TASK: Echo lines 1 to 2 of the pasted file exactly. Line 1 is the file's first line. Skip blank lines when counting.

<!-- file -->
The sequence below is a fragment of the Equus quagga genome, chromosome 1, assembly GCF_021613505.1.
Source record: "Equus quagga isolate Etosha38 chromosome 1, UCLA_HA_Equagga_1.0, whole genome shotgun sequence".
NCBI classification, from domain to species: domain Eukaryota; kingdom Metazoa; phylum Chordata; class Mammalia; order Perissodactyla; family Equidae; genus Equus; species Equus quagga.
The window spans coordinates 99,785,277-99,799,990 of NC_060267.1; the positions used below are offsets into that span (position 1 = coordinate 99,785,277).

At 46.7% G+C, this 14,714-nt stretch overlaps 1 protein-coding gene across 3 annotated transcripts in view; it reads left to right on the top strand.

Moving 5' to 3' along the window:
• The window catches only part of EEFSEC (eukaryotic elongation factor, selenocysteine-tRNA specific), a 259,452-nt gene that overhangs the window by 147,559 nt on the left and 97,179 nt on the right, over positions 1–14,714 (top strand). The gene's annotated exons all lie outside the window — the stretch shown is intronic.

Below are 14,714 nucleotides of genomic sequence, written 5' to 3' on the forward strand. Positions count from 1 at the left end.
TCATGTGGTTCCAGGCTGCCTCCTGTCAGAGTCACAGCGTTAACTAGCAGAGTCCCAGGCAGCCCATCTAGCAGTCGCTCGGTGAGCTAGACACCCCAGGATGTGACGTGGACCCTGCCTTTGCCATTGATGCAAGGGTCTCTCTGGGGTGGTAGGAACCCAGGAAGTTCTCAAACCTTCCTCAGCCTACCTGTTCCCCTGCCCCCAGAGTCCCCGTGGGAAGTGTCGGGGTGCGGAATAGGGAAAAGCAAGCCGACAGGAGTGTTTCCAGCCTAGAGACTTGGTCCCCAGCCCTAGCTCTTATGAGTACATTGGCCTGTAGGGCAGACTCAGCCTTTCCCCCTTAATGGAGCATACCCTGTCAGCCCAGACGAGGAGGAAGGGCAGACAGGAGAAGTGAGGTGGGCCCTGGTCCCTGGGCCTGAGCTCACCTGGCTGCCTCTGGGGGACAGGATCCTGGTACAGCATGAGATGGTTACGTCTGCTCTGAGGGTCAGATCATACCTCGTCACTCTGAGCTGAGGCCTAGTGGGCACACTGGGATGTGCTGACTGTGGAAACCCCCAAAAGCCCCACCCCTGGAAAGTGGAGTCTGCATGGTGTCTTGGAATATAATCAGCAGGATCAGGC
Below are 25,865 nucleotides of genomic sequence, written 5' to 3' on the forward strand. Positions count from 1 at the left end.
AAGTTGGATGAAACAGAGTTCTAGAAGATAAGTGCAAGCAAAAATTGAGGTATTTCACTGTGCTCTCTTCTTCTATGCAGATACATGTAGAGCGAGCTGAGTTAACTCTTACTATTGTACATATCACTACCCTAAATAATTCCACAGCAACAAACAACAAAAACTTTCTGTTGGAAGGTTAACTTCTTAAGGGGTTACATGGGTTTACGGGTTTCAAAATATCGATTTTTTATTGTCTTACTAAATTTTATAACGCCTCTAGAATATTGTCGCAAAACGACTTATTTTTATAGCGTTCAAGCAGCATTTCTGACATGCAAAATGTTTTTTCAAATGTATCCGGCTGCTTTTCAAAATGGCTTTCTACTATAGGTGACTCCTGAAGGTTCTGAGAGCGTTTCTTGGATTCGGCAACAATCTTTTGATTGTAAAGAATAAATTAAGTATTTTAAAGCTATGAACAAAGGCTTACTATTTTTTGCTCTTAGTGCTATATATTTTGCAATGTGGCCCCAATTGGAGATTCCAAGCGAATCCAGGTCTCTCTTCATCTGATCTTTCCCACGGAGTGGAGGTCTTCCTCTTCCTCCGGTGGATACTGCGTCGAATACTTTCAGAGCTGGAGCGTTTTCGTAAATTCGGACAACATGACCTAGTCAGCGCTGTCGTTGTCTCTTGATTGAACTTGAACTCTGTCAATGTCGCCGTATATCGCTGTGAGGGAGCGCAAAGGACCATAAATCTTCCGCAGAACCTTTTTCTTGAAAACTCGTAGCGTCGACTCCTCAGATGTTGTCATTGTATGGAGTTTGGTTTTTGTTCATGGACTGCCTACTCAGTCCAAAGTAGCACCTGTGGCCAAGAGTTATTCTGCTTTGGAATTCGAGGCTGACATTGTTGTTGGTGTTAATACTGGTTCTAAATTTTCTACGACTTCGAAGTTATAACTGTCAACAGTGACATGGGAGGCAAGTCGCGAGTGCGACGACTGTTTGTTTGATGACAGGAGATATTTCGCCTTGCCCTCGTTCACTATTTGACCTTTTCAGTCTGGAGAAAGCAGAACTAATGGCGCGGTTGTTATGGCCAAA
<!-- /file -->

The sequence below is a fragment of the Equus quagga genome, chromosome 1, assembly GCF_021613505.1.
Source record: "Equus quagga isolate Etosha38 chromosome 1, UCLA_HA_Equagga_1.0, whole genome shotgun sequence".